I’ve been really itching to try this since I saw it was possible. I read all the blog posts I could find from a “fabric dye Annie Sloan” web search. Then I was set to go.
From my research it seams that you can just wing it or if you are uncomfortable with that try a 1 part chalk paint to 20 parts water dilution.
I had a massive heavy throw it weighed over 3kg and was bright white. I want to use it to make a cover for seating on our corner couch that my husband and the great Uncle Malcolm built. I’m planning patchwork but didn’t fancy white in a household with 2 smallish girls, a dog and a cat (oh and a mother who attracts muck and and a dad who could walk through a paint blizzard and come out spotless, but won’t take his shoes off).
I thought I would start with the recommended dilution and as I had a large purple trug I used this to hold the dye. I used a plastic pot I had hanging around and poured it full of Emile. Then tipped it in my trug.
Followed by 20 pots of water, I mixed it well with my trusty stick, or so I thought. Then warily added my clean dry fabric. I was wary because I thought I probably had too much fabric for the liquid but reasoned that I could add more liquid later on to dilute the dye. (Wrong and right, I’ll explain as we go on).
The fabric soaked it right up and as I moved it round in the trug I discovered that I hadn’t mixed it as well as I thought.
..and I was right that there was not enough liquid. I added some more water and mixed it gingerly. It behaved so totally differently to dye I had played with in the past. I love it. The fabric which touched the dye first was dyed a lot darker that the fabric which reached the dye as it was diluted. The fabric became the exact same colour as the liquid it was placed in and didn’t appear to wash out at all.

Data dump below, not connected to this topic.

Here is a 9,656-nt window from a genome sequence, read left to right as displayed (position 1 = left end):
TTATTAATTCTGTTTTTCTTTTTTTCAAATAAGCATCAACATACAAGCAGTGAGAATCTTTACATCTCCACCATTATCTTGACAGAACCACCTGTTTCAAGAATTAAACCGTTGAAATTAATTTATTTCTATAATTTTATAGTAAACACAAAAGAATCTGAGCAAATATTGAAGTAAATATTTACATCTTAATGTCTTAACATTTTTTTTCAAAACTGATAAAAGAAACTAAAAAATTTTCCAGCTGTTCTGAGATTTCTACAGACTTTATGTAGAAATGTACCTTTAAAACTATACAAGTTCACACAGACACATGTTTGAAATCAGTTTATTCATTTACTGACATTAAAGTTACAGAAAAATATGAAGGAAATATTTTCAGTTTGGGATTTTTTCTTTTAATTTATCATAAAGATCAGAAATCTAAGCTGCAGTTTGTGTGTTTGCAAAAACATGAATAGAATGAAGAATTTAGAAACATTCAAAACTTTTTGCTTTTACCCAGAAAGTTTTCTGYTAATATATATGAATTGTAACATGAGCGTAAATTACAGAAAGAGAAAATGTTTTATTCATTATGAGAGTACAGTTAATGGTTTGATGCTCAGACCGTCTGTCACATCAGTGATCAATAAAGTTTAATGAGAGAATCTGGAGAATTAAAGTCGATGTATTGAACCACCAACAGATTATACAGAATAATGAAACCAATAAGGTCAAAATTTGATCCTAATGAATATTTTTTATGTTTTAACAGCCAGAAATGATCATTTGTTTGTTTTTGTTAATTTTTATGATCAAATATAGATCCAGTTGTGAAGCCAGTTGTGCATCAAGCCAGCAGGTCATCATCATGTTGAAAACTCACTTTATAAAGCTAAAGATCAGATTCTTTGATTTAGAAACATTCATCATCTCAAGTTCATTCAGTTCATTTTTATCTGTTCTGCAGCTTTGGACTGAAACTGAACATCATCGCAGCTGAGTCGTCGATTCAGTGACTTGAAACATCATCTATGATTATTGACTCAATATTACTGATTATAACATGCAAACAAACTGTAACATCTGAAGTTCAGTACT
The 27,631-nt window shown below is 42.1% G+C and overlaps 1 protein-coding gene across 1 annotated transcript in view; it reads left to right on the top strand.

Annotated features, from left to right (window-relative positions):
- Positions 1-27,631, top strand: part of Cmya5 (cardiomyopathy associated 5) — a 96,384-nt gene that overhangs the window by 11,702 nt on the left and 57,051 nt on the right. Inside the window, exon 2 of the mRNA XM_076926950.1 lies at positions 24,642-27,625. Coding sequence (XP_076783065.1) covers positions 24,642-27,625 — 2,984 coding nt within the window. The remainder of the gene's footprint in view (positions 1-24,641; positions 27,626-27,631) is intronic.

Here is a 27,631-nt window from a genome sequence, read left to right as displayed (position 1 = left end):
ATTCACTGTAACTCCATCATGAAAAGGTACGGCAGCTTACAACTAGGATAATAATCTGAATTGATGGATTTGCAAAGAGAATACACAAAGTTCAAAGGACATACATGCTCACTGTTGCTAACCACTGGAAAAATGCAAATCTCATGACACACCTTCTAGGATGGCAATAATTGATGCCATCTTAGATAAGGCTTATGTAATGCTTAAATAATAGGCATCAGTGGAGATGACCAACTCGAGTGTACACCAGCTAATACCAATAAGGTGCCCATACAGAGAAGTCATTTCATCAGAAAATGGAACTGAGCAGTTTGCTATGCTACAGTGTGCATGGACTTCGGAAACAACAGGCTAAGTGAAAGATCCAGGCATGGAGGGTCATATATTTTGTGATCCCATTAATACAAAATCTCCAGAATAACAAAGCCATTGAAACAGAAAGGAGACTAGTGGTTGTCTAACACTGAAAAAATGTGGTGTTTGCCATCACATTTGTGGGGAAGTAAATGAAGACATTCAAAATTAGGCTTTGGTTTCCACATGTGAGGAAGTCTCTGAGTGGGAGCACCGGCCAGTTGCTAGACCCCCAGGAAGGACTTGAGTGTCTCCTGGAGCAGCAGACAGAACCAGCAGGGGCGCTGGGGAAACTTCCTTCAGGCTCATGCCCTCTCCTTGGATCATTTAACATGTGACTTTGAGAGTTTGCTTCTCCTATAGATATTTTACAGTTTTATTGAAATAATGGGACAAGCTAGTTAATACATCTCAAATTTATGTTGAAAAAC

The picture on the right has some wash cloths in that I decided to throw in for fun.
As the fabric had been immersed for different amounts of time in different strength dye it was patchy, not a problem for me as I was going to cut it up anyway, but I couldn’t resist experimenting further.
I couldn’t resist putting my hands in to swish it around a bit as I had read that it doesn’t stain skin at all. It didn’t.
I tried rubbing the bits that were stained darker and trying to even out the dye, it worked…
to a certain extent. I also discovered that with my fabric one side stained slightly differently to the other. As you can see when it was on the line to dry.
Overall it was probably only in the dye tub for about 30 mins but The colour didn’t change visibly from the time it first touched the dye. I hung it straight up to dry dripping wet and there is no colour leak from it now. I haven’t washed it yet but as its so big will have to do it separately anyway and from all the other reports I have read it doesn’t lose dye anyway.
I love how this project has turned out and will definately be dyeing fabric with Annie Sloan chalk paint again. Next time I will make sure it is properly mixed and I have enough liquid for my fabric at the start for an even colour. Also I will be choosing the shade I want by eye rather than measuring as the colour of the liquid was the colour of fabric I got. I will also be experimenting with some colour mixing, as what you see is what you get. How simple, love it.
I was going to save the leftover dye and chuck some more experiments in but a small kitten has appeared in our garden and I didn’t fancy its chances if it fell in the trug.